Edit: I didn't originally think of it when I gave the example of witch trials, but The Crucible comes to mind. It's about the witch trials in Salem, but the feelings that went into it all came from McCarthyism, and it keeps finding relevance in similar atmospheres of paranoia, because that paranoia is the same even when the society around it is changed.
    Last edited: Aug 14, 2014
    Ophiucha likes this.
  8. robmatheny80

    robmatheny80 Acolyte

    Very interesting, thanks for sharing!
  9. K.S. Crooks

    K.S. Crooks Inkling

    Writing characters of different colour or ethnicity is not done often enough. most characters are white or simple assumed to be when no description is given. The first obstacle is writing about skin colour. Many people think it is offensive to say a person has white skin, peach skin, light brown skin or medium brown with a hint of red. describing skin colour should be no different than describing birds of different colours.

    The second obstacle is realizing the difference between skin colour and culture. A black person from New York will behave more like an white person from New York than a black person from Kenya. Writing about people from different cultures can be easy if you do research of that culture by reading or talking to friends of that culture (hopefully a person has friends from different cultures). If two people come from different cultural groups but live in the same place then they will have many things the same. You do not need to make the differences the focus, they only need to be there.

    Colour matters because it is real not because it means two people cannot be alike. You would never have all your characters be 25 year old males and have no women or anyone who was not 25. It would be like making a rainbow that is only RED...it makes no sense.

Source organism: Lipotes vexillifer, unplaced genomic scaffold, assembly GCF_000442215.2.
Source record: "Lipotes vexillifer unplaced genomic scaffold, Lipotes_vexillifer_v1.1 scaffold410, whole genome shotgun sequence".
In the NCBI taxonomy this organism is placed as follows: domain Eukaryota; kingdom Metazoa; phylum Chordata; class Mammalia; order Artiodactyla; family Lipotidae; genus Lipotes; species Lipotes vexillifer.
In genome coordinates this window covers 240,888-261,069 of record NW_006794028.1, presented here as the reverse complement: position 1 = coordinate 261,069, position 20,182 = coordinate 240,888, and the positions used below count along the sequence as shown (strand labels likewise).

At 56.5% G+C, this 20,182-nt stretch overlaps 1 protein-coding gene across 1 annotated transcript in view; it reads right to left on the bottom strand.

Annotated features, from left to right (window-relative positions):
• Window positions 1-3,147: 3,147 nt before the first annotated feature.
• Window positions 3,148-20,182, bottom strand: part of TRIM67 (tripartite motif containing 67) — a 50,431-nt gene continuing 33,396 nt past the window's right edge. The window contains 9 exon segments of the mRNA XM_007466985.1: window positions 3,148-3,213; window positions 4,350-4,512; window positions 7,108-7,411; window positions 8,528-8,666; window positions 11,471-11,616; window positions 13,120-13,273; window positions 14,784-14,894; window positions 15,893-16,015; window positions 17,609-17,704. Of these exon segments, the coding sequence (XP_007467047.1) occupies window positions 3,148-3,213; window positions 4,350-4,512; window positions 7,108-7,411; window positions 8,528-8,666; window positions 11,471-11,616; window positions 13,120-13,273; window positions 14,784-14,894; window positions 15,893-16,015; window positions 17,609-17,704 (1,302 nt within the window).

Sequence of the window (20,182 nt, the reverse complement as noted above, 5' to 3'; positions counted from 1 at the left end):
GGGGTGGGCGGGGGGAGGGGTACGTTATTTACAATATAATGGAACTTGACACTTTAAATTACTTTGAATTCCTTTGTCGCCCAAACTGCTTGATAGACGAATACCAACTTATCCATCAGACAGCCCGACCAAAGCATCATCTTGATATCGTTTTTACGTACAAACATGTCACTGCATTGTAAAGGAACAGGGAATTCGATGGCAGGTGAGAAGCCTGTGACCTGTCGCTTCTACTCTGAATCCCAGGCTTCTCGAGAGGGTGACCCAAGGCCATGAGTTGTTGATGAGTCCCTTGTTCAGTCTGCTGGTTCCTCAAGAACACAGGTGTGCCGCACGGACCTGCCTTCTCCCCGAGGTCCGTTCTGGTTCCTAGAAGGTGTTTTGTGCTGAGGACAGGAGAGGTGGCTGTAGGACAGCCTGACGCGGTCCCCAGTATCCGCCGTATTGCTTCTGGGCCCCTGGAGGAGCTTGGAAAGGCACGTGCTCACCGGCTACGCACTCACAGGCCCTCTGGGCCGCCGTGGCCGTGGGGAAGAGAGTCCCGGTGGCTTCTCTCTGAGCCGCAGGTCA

10. T.Allen.Smith

    T.Allen.Smith Staff Moderator

    You don't always need a description of skin color to convey racial differences. Another method can be found with name selection.

    For example, I have a character in a collaborative effort named Jia Kwan. She resides in a multicultural city, in a Far East themed steampunk world. Her name is enough to communicate her racial identity when coupled with the context of her setting and family.

    Within the same story, a character integral to Jia's plot is described as having a dusky complexion, setting him apart from her immediate world, while remaining relatively common in the city at large.

    As the cultures are loosely associated with real world cultures, but still the product of fantasy, I see little reason to be more detailed than that. Rather, I prefer to let the reader's mind connect the dots in a way that's meaningful to them.
  11. ScipioSmith

    ScipioSmith Sage

    That reminds me of a story in Herodotus, in which the Persian king (Darius, I think) called in some of his Ionian Greek subjects, who cremated their dead, and some of his indian subjects, who ate theirs. The conversation went a little like this.